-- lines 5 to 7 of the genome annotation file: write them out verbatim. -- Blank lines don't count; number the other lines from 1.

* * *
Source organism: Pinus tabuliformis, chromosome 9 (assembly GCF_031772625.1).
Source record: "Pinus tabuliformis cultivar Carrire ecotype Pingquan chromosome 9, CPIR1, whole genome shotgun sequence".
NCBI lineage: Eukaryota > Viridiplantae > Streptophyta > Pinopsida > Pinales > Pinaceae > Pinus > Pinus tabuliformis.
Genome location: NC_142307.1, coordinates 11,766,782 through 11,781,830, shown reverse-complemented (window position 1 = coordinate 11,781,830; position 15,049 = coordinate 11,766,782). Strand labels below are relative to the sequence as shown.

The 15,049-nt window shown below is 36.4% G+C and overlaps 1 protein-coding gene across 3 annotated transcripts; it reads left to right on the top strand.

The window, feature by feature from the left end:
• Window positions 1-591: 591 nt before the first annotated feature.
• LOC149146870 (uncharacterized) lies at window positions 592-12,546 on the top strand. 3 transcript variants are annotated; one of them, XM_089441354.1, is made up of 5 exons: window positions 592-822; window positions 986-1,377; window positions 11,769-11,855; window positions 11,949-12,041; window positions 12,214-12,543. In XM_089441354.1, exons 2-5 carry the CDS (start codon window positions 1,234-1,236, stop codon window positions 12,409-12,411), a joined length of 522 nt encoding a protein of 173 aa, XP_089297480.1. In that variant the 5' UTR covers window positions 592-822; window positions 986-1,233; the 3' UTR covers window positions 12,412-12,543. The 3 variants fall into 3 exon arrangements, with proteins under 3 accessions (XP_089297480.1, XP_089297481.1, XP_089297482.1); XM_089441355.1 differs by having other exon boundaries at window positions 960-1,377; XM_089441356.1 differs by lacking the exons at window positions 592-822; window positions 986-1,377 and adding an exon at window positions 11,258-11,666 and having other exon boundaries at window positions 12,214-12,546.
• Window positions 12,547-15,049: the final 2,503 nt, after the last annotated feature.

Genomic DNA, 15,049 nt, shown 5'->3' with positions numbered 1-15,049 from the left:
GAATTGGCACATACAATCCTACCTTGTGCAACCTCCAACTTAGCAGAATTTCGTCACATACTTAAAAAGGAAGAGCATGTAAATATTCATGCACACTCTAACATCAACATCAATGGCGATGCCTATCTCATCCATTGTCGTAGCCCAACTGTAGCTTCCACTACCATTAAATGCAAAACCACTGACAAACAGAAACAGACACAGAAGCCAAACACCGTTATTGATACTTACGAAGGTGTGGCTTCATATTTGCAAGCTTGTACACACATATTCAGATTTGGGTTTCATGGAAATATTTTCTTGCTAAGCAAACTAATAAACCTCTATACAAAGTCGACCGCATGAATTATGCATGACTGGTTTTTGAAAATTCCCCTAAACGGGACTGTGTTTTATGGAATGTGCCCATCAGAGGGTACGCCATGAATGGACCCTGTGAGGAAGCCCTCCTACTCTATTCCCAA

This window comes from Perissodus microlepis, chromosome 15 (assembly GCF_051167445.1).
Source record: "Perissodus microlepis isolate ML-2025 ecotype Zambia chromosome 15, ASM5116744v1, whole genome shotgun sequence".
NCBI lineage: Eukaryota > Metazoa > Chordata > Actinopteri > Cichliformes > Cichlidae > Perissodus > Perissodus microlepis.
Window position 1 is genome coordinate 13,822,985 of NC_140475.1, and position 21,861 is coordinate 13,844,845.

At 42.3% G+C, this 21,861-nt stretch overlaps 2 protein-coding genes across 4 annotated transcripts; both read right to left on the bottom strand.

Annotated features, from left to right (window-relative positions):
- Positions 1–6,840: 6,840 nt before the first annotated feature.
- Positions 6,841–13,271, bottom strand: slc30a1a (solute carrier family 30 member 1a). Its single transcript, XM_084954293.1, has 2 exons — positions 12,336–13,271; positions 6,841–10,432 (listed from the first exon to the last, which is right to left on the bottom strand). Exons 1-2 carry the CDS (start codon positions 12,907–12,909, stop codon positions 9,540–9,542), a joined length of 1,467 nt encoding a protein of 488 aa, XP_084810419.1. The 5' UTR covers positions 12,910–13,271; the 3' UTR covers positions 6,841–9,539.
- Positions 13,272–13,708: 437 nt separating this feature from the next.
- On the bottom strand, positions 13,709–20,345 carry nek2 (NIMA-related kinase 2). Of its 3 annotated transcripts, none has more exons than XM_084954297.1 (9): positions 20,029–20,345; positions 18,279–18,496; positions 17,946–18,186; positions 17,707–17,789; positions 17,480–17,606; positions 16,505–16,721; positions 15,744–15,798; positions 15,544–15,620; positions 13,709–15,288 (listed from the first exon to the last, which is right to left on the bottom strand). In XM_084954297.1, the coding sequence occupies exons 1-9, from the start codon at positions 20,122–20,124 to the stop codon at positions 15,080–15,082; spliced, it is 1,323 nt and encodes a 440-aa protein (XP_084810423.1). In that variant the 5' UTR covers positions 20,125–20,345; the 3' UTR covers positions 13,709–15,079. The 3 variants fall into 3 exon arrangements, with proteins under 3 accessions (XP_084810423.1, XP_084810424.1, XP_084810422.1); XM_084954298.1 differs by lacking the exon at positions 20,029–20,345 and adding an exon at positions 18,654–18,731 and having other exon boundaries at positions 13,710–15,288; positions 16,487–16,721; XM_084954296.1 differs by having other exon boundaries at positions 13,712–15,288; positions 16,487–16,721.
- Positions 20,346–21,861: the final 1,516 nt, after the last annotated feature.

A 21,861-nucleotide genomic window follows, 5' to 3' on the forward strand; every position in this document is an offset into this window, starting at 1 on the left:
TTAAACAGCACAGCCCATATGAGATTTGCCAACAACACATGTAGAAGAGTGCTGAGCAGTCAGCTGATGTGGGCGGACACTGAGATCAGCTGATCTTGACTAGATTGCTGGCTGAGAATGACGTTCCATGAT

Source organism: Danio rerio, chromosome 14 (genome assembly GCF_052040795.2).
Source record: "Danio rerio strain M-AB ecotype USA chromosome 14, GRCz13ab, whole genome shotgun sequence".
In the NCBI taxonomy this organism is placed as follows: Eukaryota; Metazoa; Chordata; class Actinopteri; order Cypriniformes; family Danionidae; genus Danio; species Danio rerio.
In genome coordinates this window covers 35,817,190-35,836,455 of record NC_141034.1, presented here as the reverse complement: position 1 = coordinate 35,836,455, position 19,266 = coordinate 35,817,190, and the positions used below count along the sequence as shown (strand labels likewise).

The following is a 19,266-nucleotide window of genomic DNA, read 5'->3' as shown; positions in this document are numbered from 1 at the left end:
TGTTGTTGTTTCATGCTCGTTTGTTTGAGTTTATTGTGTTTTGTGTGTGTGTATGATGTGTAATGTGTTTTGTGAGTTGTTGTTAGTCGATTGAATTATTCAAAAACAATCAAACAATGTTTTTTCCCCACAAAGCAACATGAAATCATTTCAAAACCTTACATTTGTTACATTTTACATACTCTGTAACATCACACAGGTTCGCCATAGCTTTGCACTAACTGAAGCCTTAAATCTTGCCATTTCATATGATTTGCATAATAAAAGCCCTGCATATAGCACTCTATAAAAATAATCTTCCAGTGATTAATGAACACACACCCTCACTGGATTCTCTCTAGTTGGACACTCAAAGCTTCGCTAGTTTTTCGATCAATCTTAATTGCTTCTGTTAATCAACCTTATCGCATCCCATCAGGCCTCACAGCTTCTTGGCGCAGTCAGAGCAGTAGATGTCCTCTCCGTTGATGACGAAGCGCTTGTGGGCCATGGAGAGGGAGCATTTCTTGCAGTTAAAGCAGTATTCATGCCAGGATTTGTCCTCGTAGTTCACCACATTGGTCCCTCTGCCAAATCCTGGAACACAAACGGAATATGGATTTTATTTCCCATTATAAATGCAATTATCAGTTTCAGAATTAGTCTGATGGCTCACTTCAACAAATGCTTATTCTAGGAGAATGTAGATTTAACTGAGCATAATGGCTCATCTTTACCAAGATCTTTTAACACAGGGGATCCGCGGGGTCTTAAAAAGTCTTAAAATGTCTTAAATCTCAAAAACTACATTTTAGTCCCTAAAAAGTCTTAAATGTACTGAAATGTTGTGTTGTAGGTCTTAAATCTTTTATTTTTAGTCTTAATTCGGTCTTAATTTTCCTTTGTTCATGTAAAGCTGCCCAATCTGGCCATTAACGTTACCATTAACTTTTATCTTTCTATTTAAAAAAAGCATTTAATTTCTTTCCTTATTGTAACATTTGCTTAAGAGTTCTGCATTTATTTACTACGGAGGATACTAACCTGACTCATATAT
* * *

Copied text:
The 15,049-nt window shown below is 36.4% G+C and overlaps 1 protein-coding gene across 3 annotated transcripts; it reads left to right on the top strand.

The window, feature by feature from the left end:
• Window positions 1-591: 591 nt before the first annotated feature.